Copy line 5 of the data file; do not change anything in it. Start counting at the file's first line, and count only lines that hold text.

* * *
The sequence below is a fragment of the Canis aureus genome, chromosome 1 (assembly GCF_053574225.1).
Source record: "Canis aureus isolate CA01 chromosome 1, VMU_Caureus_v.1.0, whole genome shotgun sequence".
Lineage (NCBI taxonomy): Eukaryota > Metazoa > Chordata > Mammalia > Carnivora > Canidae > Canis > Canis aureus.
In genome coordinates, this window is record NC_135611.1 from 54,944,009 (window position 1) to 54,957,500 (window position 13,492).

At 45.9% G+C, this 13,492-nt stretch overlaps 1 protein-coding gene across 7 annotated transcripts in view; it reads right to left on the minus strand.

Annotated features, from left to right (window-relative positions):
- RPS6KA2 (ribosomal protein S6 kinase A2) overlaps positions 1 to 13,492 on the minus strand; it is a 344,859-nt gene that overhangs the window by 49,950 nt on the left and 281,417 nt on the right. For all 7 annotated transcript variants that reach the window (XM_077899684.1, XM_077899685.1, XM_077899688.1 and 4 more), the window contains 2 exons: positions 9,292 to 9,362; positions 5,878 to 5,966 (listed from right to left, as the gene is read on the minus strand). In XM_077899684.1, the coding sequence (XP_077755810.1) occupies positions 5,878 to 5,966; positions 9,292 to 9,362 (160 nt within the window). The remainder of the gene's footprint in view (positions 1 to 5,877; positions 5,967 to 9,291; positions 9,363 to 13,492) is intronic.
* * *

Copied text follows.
At 45.9% G+C, this 13,492-nt stretch overlaps 1 protein-coding gene across 7 annotated transcripts in view; it reads right to left on the minus strand.